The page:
The net result is that the academic community is now devoting far more of its time to writing grants, a shift that has come at the expense of directing and publishing research. In the past, academics have had an escape route from the pressures to retain funding: the "blue sky" research labs run by major companies, such as AT&T's Bell Labs. But the report refers to these institutions as "once great," since recent years have seen them closed, sold off piecemeal, or refocused on product development.

Combined, these changes have caused US research output to shrink in comparison to the rest of the world. Based on publications in Physical Reviews B and E, the US contribution to papers has remained flat over the last decade, while papers originating from other countries have nearly doubled. The report predicts that this reduced output will ultimately exact a price on the American economy.

Money for new directions

Many of their recommendations for correcting the situation are similar to the proposed solutions for other fields of research. Grant success rates should be brought up to the neighborhood of 30 percent, and the funding amounts need to be adjusted to compensate for the fact that academic researchers are now paid semi-reasonable wages. Grants should be pushed towards small research groups, as these are the major source of innovations. More minorities and women should be brought into the field, and career flexibility needs to be provided so that researchers do not have to choose between career and family needs as often.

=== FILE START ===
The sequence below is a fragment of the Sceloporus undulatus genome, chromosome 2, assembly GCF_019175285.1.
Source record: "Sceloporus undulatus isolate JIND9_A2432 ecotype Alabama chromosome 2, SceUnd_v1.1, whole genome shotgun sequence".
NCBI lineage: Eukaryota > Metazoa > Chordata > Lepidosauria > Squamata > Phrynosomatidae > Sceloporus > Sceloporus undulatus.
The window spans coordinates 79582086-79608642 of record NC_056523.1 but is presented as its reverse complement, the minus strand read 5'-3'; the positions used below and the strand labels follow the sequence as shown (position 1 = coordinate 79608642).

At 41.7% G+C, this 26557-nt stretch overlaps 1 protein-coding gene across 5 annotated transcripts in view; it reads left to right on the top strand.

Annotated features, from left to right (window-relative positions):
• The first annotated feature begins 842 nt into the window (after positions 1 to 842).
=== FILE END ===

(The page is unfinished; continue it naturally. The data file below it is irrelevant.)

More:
There are three recommendations that stand out as being distinct from those proposed for other fields. Two suggest restructuring the way grant money is currently allocated. The National Science Foundation currently lumps interdisciplinary studies and educational programs in with other grants, where they are evaluated by people who may not have an appropriate background to judge them. The report recommends that the NSF recruit expertise across fields (such as the physics/biology overlap) specifically to provide a decent evaluation of grant proposals.

It also suggests an emphasis on education and outreach programs, which are essential to increasing public understanding of science and attracting a new generation of researchers. These programs need to be targeted to both college and K-12 education, and the funding for them needs to be separated from general research funds. Evaluations of education grants need to be separated as well, as research scientists are often incapable of properly evaluating them.

But the most radical proposal is that the equivalent of the great industrial labs needs to be reestablished. It suggests that all interested parties, ranging from industry through the Department of Defense and Energy to the academic world, should meet and determine what's needed to recreate the research environment they once fostered. Unfortunately, beyond calling for these discussions, the report is remarkably vague about how to resuscitate these now moribund labs. . . .

On the face of it, it would seem there is plenty for the business community to do to put their own houses in order, before they treat themselves to the luxury of meddling in the affairs of instititions for which businessmen have no preparation or experience.